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First Byzantine Coin to Depict the Virgin Mary


Leo VI the Wise. 886-912. AVSolidus (20mm, 4.30 g, 6h). Constantinople mint. Struck 886-908. LЄOҺ ЄҺ X • ω ЬASILЄЧS ROMωҺ, crowned bust facing, wearing jeweled loros, holding globus cruciger in right hand / + MARIA +, facing bust of the Virgin Mary, orans; (MHR)-ΘЧ across field. DOC 1a; Füeg 1; SB 1723. Near EF, a few light scratches. Extremely rare.

Ex “An Important Collection of Byzantine Coins” (Sincona 3, 25 October 2011), lot 3501; Leu 77 (12 May 2000), lot 876; Peus 268 (24 April 1968), lot 392.

Leo VI was born to Eudokia Ingerina in 866 and was either the illegitimate son of Michael III “the Drunkard” or the second son of Basil I. Although Leo was made direct heir to Basil in 879, the relationship between the two had long been strained by their marked differences in personality; Basil being ambitious in political affairs while Leo was inclined to a life of scholarship. While on his deathbed following a hunting accident in 886, Basil directly implicated Leo in conspiring to have him assassinated.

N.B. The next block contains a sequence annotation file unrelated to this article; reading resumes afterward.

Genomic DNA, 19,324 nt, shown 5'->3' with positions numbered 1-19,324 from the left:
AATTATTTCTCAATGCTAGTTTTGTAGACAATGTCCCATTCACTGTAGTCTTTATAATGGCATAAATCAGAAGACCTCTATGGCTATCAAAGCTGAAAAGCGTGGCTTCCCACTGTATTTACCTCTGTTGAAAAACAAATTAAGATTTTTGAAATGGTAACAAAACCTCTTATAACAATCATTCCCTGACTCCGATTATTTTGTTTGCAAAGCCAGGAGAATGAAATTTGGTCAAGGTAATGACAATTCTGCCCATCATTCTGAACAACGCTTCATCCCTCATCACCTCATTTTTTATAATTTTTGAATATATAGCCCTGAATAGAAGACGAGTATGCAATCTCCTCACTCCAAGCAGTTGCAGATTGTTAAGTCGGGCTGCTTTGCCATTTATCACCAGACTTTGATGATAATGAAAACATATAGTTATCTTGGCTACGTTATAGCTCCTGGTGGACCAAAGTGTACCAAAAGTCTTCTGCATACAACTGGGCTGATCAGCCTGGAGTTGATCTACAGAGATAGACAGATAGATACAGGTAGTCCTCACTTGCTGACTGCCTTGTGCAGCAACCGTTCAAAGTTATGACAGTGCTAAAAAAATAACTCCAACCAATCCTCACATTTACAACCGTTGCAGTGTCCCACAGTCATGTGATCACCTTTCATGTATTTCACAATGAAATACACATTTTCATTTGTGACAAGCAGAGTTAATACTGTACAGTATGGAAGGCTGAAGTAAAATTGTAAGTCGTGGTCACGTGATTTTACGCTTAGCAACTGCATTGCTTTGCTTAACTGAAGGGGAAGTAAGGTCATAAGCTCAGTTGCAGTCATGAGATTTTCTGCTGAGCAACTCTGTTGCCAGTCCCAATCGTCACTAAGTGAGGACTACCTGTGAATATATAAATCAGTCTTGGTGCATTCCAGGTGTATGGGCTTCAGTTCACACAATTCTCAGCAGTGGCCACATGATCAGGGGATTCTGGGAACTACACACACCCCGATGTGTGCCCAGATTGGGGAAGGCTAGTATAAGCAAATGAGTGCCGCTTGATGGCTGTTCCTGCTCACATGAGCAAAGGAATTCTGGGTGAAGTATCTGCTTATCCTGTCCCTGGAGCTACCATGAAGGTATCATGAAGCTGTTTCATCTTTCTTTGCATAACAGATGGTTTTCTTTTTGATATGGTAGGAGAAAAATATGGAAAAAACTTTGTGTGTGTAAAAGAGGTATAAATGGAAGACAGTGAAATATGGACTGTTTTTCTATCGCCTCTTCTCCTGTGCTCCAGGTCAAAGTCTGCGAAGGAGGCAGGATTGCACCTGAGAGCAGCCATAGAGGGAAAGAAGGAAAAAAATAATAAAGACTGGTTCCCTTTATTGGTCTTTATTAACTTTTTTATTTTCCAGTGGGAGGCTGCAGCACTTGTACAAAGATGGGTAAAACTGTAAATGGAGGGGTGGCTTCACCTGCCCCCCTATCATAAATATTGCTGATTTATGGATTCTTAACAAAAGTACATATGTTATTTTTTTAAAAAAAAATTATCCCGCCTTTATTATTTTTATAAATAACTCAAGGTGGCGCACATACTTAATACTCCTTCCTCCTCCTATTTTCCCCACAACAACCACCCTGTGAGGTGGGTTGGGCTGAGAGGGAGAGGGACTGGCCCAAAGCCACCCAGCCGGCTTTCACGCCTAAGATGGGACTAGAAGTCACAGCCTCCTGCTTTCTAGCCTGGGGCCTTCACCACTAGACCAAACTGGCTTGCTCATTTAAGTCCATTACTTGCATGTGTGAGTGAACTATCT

Surnamed “the Wise” or “the Philosopher,” Leo authored works on various political and theological subjects, but his best known scholarly achievements were his legal treatises and his commission to update and codify Byzantine laws. The result of these efforts was a 60-book work titled the Basilika (“Royal Laws”), which provided a timely reinterpretation of Justininian’s Corpus Juris Civilis, published over three centuries earlier. The Basilika would serve as the foundation for medieval law in the east.

Leo’s academic endeavors, however, were pursued at the expense of military matters, and the Empire suffered military defeats against the Bulgarians in the Balkans and the Arabs in Sicily and the Aegean.

The obverse marks the first appearance of the Virgin Mary on a Byzantine coin, while the reverse portrait of Constantine, with gaunt face and lengthy beard, perfectly captures the essence of the scholar consumed by his work.